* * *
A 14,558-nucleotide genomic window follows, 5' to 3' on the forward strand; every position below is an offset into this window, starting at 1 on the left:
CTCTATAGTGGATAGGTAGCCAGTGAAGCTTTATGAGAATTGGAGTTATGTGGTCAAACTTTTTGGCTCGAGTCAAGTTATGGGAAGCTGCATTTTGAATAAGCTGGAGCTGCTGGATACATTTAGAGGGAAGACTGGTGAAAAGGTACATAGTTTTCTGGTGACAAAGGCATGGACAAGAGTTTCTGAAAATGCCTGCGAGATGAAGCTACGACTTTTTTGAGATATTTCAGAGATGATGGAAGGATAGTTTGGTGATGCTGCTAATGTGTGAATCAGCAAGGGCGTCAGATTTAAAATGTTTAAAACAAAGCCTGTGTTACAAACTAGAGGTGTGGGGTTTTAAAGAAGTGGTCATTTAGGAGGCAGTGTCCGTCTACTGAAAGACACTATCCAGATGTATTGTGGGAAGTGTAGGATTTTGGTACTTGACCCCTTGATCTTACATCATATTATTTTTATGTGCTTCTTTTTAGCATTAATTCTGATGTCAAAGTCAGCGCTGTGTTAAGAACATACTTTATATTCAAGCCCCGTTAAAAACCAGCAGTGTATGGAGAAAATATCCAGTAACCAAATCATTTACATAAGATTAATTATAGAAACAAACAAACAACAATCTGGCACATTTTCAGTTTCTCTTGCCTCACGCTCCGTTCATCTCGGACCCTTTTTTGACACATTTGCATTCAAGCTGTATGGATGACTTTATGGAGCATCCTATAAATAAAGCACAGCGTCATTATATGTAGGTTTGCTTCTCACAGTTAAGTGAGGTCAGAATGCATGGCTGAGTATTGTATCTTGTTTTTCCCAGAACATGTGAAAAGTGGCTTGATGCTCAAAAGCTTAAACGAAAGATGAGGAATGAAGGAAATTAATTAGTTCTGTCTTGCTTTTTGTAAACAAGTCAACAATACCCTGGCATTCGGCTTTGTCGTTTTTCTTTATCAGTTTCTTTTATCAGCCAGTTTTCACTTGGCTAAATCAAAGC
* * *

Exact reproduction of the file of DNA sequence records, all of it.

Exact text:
A 14,558-nucleotide genomic window follows, 5' to 3' on the forward strand; every position below is an offset into this window, starting at 1 on the left:
CTCTATAGTGGATAGGTAGCCAGTGAAGCTTTATGAGAATTGGAGTTATGTGGTCAAACTTTTTGGCTCGAGTCAAGTTATGGGAAGCTGCATTTTGAATAAGCTGGAGCTGCTGGATACATTTAGAGGGAAGACTGGTGAAAAGGTACATAGTTTTCTGGTGACAAAGGCATGGACAAGAGTTTCTGAAAATGCCTGCGAGATGAAGCTACGACTTTTTTGAGATATTTCAGAGATGATGGAAGGATAGTTTGGTGATGCTGCTAATGTGTGAATCAGCAAGGGCGTCAGATTTAAAATGTTTAAAACAAAGCCTGTGTTACAAACTAGAGGTGTGGGGTTTTAAAGAAGTGGTCATTTAGGAGGCAGTGTCCGTCTACTGAAAGACACTATCCAGATGTATTGTGGGAAGTGTAGGATTTTGGTACTTGACCCCTTGATCTTACATCATATTATTTTTATGTGCTTCTTTTTAGCATTAATTCTGATGTCAAAGTCAGCGCTGTGTTAAGAACATACTTTATATTCAAGCCCCGTTAAAAACCAGCAGTGTATGGAGAAAATATCCAGTAACCAAATCATTTACATAAGATTAATTATAGAAACAAACAAACAACAATCTGGCACATTTTCAGTTTCTCTTGCCTCACGCTCCGTTCATCTCGGACCCTTTTTTGACACATTTGCATTCAAGCTGTATGGATGACTTTATGGAGCATCCTATAAATAAAGCACAGCGTCATTATATGTAGGTTTGCTTCTCACAGTTAAGTGAGGTCAGAATGCATGGCTGAGTATTGTATCTTGTTTTTCCCAGAACATGTGAAAAGTGGCTTGATGCTCAAAAGCTTAAACGAAAGATGAGGAATGAAGGAAATTAATTAGTTCTGTCTTGCTTTTTGTAAACAAGTCAACAATACCCTGGCATTCGGCTTTGTCGTTTTTCTTTATCAGTTTCTTTTATCAGCCAGTTTTCACTTGGCTAAATCAAAGC